Azer Bestavros, a CAS professor of computer science and the founding director of the Rafik B. Hariri Institute for Computing and Computational Science & Engineering, says that, to date, people have talked about modular security in a theoretical sense, but making it a practical reality remains “a dream.”
“The problem with typical security on a cloud is that there is no way to check everything,” says Bestavros. “The systems are too big, and there are too many different technologies. Trying to secure the whole thing is a lost cause.”
To understand the MACS modular approach, says Bestavros, imagine making a house secure by securing every room and then combining all of the secure pieces. “It’s a very difficult problem,” he says. “We hope to take it from theory to practice in a real cloud.”
Among the many challenges and needs presented by the project are hardware with built-in secrecy and integrity properties; small and versatile operating systems that offer minimal functionality but are simpler and easier to analyze; privacy-preserving and verifiable memory access for outsourced applications; and algorithms for privacy-preserving, verifiable outsourced computations and database systems.
In addition to Canetti and Bestavros, the BU team working on the project includes Jonathan Appavoo, assistant professor of computer science at CAS; Sharon Goldberg, assistant professor of computer science at CAS and Hariri Institute Junior Faculty Fellow; George Kollios, professor of computer science at CAS; and Orran Krieger, a research professor in the department of computer science and Director of the Hariri Institute’s Cloud Computing Initiative.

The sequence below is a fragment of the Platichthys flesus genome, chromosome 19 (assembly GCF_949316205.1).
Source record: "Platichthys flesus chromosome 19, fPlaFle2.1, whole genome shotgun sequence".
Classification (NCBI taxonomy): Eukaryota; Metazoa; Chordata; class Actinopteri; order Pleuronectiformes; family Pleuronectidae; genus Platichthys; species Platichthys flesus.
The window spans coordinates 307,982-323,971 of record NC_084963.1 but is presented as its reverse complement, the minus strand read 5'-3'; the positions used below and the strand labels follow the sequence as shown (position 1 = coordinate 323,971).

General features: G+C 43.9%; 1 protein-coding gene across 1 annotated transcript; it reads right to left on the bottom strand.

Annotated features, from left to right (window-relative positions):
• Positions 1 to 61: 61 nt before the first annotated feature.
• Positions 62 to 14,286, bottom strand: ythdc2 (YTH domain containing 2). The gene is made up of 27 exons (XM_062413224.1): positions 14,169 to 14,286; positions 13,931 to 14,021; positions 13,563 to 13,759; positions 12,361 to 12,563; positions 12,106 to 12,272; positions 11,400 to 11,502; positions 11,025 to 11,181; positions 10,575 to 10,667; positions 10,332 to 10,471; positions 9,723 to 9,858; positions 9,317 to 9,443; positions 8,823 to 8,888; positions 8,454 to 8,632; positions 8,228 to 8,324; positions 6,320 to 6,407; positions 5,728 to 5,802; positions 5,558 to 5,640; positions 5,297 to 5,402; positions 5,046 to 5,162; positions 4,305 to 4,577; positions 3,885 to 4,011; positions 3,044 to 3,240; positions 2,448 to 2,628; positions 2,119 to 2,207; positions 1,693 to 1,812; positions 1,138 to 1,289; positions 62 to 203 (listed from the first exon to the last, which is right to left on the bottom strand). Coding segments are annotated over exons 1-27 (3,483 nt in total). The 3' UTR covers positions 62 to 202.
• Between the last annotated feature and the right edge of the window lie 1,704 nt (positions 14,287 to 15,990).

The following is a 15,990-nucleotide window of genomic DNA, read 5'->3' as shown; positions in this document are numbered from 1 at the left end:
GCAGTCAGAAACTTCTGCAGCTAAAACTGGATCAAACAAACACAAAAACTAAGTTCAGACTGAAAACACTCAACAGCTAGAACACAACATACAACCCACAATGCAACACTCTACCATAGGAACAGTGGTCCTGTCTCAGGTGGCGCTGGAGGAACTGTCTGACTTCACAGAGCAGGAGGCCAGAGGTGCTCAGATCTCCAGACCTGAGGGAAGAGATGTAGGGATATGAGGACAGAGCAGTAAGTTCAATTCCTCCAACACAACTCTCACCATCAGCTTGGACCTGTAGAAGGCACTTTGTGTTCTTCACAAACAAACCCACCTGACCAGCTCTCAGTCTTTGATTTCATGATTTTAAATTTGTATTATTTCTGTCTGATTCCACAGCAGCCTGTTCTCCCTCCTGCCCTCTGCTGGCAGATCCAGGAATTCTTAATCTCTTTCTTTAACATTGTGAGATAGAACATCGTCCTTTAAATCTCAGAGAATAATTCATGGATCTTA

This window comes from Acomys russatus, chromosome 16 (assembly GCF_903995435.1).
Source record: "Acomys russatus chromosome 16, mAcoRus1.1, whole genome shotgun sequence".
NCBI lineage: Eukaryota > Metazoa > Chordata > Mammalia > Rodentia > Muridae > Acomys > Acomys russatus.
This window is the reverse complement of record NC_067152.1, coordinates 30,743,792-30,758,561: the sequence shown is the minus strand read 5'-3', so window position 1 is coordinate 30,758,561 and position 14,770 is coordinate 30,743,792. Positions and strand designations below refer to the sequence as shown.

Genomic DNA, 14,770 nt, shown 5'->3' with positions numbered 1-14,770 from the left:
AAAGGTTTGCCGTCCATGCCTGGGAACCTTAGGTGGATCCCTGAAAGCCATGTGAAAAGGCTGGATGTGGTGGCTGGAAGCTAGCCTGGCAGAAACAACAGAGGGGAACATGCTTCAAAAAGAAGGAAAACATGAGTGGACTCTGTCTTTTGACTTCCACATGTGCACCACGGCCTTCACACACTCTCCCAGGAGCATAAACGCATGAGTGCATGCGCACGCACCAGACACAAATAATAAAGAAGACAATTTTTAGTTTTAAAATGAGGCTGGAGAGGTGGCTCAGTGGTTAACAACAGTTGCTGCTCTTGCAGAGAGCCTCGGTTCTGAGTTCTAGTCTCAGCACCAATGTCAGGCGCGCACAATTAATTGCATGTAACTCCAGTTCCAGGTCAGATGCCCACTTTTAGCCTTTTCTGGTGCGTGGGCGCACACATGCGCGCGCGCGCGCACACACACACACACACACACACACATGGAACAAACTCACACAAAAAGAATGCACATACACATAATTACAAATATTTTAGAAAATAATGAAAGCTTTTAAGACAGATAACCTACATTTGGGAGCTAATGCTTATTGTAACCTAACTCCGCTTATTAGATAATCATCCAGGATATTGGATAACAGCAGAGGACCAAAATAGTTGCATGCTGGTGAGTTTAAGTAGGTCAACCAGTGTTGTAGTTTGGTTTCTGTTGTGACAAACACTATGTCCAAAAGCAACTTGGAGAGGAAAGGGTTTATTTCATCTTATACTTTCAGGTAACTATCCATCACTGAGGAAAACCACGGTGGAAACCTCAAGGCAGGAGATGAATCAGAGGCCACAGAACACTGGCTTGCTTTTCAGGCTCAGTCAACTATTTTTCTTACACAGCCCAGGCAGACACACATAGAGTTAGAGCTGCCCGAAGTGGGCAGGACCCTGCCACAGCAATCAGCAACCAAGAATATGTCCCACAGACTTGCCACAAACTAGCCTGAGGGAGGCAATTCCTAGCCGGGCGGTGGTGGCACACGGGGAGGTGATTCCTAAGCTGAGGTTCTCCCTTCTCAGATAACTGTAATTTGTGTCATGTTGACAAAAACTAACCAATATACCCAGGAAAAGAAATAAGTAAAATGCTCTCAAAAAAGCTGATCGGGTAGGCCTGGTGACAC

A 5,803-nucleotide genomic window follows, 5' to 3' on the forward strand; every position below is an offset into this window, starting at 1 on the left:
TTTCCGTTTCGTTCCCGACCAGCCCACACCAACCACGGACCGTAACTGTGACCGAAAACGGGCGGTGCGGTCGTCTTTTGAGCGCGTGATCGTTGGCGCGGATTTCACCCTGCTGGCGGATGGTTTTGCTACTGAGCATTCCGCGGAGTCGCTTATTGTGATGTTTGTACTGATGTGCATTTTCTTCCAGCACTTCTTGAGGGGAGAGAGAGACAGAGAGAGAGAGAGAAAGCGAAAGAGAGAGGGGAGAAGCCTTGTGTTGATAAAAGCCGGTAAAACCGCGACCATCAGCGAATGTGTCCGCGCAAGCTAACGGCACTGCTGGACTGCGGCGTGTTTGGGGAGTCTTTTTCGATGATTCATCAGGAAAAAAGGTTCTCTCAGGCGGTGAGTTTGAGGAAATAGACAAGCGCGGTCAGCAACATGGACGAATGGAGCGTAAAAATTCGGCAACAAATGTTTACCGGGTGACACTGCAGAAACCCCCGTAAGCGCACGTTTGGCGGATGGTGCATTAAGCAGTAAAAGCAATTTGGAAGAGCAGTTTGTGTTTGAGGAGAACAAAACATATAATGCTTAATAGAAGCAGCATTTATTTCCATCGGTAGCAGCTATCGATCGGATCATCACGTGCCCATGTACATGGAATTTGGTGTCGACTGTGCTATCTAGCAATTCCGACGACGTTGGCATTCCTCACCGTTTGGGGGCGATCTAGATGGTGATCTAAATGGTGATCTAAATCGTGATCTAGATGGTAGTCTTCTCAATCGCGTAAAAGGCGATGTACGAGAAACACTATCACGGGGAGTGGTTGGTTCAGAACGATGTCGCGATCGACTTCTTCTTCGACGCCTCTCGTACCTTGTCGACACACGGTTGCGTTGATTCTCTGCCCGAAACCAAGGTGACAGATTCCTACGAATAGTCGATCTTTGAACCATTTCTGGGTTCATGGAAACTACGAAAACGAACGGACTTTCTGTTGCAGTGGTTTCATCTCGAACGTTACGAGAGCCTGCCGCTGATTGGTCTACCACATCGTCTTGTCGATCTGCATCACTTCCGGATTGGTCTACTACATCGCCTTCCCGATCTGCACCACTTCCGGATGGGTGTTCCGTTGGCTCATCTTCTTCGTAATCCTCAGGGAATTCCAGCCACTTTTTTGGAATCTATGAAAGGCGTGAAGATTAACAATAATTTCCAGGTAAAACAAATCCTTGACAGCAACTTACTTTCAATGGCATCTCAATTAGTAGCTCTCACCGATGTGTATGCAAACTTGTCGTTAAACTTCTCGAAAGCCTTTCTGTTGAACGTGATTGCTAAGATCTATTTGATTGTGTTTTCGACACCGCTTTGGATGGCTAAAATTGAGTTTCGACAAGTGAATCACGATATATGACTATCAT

The MACS project will use as a test bed the Massachusetts Open Cloud now being built in a collaborative effort by researchers from BU, Harvard, UMass Amherst, MIT, and Northeastern University, as well as the Massachusetts Green High-Performance Computing Center (MGHPCC) and Oak Ridge National Laboratory(ORNL). Software developers will interpret early research results and code them into a privacy-preserving solution to allow users of the MOC to share systems data, a capability that will offer more choices for researchers conducting experiments on cloud computing and allow them to build high-performance systems at a fraction of the current cost
Bestavros says BU’s work on MOC helped the University win the latest Frontier award from the NSF. “That kind of work enables us to be competitive for things like this,” says Bestavros. “It really puts BU in the leadership of computing research.”